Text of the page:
by Hamsavardhini Thirunarayanan
Foster City voters have approved of the $90 million upgrade to the city’s levee system for combating rising sea levels. All property owners will see a rise in tax rates of approximately $41 for every $100,000 of property value to pay for the raising of the levee.
FEMA, or the Federal Emergency Management Agency, released a map four years ago that indicates Foster City as a flood zone. It also showed that the levee not sufficiently protecting the town—and neighboring city San Mateo. To completely meet FEMA requirements, the 12-13 foot levee has to be raised to as much as 16 feet in some parts. The Bay Conservation and Development Commission requires Foster City to raise the levee an extra 2 feet taller than FEMA regulations, which leads to a whopping 6 feet increase in certain zones of the levee.
All property owners with federally-backed mortgages would have been required to pay flood insurance if the measure was not passed, which could cost up to $3,000 per year.
“Our community is well educated and always understood the issue at the end of the day and understood we needed to protect our community…election results are a big win for Foster City,” said Mayor Sam Hindi.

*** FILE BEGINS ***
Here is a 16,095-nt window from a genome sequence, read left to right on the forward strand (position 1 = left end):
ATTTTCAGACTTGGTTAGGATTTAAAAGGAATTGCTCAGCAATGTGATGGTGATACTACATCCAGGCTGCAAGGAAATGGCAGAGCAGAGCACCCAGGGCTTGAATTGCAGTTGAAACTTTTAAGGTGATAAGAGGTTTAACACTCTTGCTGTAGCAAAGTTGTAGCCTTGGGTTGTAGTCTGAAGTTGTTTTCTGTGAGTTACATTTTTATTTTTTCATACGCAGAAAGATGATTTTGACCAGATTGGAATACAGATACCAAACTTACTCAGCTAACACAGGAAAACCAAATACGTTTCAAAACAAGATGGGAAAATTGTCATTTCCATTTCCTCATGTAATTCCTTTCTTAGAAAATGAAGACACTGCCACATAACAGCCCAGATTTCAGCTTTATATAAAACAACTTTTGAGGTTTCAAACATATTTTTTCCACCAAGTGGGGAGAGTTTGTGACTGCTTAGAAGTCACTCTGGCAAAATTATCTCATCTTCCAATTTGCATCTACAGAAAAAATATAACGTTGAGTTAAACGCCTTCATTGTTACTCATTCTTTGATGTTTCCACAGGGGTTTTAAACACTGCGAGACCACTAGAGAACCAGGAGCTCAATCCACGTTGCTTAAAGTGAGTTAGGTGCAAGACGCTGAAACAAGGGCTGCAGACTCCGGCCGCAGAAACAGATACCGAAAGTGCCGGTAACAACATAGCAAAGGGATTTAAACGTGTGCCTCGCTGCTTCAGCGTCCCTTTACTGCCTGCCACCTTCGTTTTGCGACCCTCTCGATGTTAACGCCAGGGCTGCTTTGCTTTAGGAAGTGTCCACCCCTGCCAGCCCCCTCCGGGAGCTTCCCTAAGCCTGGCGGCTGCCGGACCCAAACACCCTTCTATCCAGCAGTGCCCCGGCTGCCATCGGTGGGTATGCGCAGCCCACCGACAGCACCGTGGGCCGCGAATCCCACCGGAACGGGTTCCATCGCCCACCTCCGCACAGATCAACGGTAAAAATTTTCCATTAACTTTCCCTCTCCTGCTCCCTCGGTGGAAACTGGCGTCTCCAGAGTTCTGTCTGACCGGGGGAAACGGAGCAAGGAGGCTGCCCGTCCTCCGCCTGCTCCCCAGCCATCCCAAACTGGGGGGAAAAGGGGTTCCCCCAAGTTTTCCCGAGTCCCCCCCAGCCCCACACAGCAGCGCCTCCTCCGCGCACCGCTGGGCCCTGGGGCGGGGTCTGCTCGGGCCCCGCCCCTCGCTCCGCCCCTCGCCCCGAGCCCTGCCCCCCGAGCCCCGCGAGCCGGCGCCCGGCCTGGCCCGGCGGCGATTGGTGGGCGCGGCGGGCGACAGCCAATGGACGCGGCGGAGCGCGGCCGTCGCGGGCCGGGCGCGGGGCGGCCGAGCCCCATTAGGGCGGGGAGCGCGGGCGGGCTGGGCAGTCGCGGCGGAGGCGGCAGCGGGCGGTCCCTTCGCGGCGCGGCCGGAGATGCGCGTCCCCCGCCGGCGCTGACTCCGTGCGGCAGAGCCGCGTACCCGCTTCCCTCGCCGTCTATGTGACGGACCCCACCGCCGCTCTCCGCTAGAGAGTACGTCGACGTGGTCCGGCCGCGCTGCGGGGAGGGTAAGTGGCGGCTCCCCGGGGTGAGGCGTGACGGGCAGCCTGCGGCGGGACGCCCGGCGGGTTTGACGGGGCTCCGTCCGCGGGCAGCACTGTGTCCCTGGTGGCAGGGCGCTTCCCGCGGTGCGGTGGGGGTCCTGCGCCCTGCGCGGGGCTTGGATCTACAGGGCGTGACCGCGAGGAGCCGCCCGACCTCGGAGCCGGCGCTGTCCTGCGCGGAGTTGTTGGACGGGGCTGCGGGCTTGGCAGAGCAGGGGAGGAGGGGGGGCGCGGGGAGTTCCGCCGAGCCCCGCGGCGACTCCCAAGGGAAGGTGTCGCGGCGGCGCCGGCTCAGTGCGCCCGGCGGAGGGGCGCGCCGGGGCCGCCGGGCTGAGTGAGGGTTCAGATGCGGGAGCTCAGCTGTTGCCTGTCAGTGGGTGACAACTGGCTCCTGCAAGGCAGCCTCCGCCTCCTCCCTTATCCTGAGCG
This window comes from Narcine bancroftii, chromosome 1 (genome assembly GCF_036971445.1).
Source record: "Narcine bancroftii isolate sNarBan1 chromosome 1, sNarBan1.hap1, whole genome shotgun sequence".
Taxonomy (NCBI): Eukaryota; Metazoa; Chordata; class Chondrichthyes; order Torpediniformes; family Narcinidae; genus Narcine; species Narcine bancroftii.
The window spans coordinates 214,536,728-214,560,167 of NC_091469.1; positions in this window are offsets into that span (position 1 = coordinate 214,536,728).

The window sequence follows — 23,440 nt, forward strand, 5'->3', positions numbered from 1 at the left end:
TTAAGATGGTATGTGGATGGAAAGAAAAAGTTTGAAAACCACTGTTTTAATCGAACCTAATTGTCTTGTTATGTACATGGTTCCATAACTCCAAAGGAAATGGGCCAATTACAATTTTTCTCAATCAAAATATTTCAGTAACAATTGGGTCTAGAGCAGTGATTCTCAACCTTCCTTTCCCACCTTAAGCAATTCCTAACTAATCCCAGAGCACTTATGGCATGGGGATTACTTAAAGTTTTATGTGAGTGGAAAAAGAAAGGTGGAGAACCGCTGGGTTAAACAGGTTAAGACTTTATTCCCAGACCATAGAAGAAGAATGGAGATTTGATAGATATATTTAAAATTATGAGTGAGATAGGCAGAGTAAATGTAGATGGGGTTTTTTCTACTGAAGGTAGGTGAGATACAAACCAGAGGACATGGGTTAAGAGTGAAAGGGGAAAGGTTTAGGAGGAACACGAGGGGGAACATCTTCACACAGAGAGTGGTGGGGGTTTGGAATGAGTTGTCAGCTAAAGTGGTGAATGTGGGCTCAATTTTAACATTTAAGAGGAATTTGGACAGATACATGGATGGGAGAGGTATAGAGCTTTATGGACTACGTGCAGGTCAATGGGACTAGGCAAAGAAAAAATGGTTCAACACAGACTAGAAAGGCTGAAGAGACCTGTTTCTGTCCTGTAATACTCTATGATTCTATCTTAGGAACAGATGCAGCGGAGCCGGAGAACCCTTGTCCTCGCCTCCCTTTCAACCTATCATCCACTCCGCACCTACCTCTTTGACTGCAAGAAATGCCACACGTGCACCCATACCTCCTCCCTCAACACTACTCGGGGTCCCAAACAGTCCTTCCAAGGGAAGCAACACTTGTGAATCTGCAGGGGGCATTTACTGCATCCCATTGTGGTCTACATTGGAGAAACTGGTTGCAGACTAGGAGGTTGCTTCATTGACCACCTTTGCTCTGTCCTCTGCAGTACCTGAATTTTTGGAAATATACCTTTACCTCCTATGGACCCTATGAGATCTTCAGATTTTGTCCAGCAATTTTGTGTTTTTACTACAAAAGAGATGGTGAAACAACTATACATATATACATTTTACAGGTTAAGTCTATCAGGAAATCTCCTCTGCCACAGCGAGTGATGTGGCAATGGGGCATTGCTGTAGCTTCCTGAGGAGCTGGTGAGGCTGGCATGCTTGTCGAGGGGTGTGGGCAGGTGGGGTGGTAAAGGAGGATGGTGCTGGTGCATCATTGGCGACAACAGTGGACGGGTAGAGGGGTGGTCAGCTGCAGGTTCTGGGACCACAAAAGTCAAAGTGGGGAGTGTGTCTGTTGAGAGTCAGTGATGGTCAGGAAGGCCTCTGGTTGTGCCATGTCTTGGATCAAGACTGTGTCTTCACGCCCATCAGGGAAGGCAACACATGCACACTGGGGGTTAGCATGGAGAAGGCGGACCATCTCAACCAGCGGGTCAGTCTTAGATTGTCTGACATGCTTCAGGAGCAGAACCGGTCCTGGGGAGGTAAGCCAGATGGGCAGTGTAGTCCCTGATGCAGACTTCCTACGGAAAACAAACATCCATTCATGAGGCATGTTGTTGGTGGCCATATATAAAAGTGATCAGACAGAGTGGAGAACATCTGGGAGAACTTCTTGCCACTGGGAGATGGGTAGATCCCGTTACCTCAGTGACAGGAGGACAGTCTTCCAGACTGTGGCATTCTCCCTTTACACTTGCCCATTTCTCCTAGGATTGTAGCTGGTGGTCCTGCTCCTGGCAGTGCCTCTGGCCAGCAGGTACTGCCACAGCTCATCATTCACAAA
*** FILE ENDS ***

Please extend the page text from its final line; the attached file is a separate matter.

However, despite the overwhelming majority vote of 80%, there still exists a strong voice speaking against the levee upgrades. Former Foster City mayor Linda Koelling thinks that the “fear tactics and the amount of money spent to persuade voters of [Measure P’s] necessity” led to the public not having complete information of the situation, and the community will complain when the view will be obstructed. Foster City residents Bob Cushman and Sanjay Chanaya believe that the $43 million in Foster City’s reserve should be used to reduce the upgrade cost, though the current mayor believes that emergency funds should be kept intact due to the danger of earthquakes.
Though this one levee will primarily protect only Foster City Mateo, “if San Mateo acts next in this way and Redwood Shores acts after that and if each of these communities are individually and incrementally pursuing this path, that’s when you start to see the regional impacts,” states Mark Stacey, UC Berkeley environmental engineering professor. He clearly believes Foster City has picked the right choice.
Brock, Sam. “Foster City Officials Urge Voters to Support Measure P.” NBC Bay Area, NBC Bay Area, 26 May 2018, www.nbcbayarea.com/news/local/Foster-City-Officials-Urge-Voters-to-Support-Measure-P-483529451.html.
Clark, Zachary. “Foster City Levee Bond Passes.” San Mateo Daily Journal, San Mateo Daily Journal, 6 June 2018, www.smdailyjournal.com/news/local/foster-city-levee-bond-passes/article_376dd0f8-6957-11e8-be1a-a79a10c7be42.html.
Peterson, Molly. “Measure P: Foster City Overwhelmingly Votes for $90 Million Tax to Defend Against Rising Seas.” KQED, KQUED, 6 June 2018, www.kqed.org/science/1924576/measure-p-foster-citys-90-million-tax-to-defend-against-rising-seas.